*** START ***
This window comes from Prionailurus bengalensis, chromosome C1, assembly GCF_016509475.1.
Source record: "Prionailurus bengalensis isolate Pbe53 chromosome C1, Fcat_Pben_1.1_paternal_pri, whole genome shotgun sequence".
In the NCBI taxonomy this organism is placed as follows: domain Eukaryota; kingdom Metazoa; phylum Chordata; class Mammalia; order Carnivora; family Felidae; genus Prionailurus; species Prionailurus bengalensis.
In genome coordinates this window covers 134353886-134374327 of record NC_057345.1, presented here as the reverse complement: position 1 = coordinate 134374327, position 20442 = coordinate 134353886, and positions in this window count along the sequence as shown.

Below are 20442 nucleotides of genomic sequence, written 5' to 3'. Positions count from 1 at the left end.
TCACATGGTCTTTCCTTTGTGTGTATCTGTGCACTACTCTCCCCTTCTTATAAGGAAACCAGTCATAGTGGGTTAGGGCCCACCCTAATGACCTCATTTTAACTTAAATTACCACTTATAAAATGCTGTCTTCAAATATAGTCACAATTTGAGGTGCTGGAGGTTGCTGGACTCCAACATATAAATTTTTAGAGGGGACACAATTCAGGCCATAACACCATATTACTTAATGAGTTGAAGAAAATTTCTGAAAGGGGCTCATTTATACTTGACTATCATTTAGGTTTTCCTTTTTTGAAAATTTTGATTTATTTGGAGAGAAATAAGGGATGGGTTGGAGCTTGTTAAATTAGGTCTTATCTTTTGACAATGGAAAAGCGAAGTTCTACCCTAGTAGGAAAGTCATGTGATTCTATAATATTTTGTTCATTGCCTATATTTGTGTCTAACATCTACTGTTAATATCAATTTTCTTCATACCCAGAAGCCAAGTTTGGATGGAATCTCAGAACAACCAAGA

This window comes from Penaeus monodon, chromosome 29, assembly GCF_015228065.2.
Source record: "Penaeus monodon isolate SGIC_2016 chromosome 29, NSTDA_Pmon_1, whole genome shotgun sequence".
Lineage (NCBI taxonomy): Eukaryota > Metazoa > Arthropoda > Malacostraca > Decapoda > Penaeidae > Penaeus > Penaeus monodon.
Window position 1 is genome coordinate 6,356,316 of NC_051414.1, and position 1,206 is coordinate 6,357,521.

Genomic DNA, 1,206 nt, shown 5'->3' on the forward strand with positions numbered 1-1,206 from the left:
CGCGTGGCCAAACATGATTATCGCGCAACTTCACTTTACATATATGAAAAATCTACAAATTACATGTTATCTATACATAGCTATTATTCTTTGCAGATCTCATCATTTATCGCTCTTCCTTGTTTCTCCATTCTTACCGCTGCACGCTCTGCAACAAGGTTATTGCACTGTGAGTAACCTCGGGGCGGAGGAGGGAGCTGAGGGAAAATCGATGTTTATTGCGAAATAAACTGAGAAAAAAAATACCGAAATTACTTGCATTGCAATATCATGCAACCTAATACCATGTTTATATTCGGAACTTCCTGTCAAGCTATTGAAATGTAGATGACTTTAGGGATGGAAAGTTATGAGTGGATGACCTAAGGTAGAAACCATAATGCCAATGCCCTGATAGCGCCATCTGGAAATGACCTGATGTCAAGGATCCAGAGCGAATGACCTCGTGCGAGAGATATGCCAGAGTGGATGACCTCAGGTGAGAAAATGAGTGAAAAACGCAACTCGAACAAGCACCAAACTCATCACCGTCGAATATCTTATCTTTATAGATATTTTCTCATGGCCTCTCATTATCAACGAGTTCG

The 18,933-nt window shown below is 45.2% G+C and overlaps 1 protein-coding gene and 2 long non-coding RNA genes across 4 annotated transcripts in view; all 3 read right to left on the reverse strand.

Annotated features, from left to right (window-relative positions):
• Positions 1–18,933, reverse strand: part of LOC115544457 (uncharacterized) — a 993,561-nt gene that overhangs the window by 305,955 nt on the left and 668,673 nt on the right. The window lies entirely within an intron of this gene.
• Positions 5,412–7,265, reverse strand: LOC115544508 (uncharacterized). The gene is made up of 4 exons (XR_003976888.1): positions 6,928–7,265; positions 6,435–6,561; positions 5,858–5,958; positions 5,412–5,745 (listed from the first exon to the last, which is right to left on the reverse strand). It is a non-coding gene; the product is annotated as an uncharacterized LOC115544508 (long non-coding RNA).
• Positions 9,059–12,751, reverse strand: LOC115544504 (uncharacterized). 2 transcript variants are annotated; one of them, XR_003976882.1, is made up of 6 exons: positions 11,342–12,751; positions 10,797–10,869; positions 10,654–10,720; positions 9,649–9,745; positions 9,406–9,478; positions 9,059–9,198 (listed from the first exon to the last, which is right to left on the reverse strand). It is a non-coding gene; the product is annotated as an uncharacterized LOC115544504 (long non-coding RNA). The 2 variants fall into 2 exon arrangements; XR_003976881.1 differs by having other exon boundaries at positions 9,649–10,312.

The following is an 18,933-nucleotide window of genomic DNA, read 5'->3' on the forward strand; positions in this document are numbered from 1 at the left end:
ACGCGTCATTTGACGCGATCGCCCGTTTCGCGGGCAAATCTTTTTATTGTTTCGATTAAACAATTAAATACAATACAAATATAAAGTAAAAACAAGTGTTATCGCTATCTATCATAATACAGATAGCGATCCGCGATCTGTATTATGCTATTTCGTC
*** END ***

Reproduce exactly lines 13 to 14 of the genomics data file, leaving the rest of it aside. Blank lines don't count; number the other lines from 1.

The 18,933-nt window shown below is 45.2% G+C and overlaps 1 protein-coding gene and 2 long non-coding RNA genes across 4 annotated transcripts in view; all 3 read right to left on the reverse strand.

Annotated features, from left to right (window-relative positions):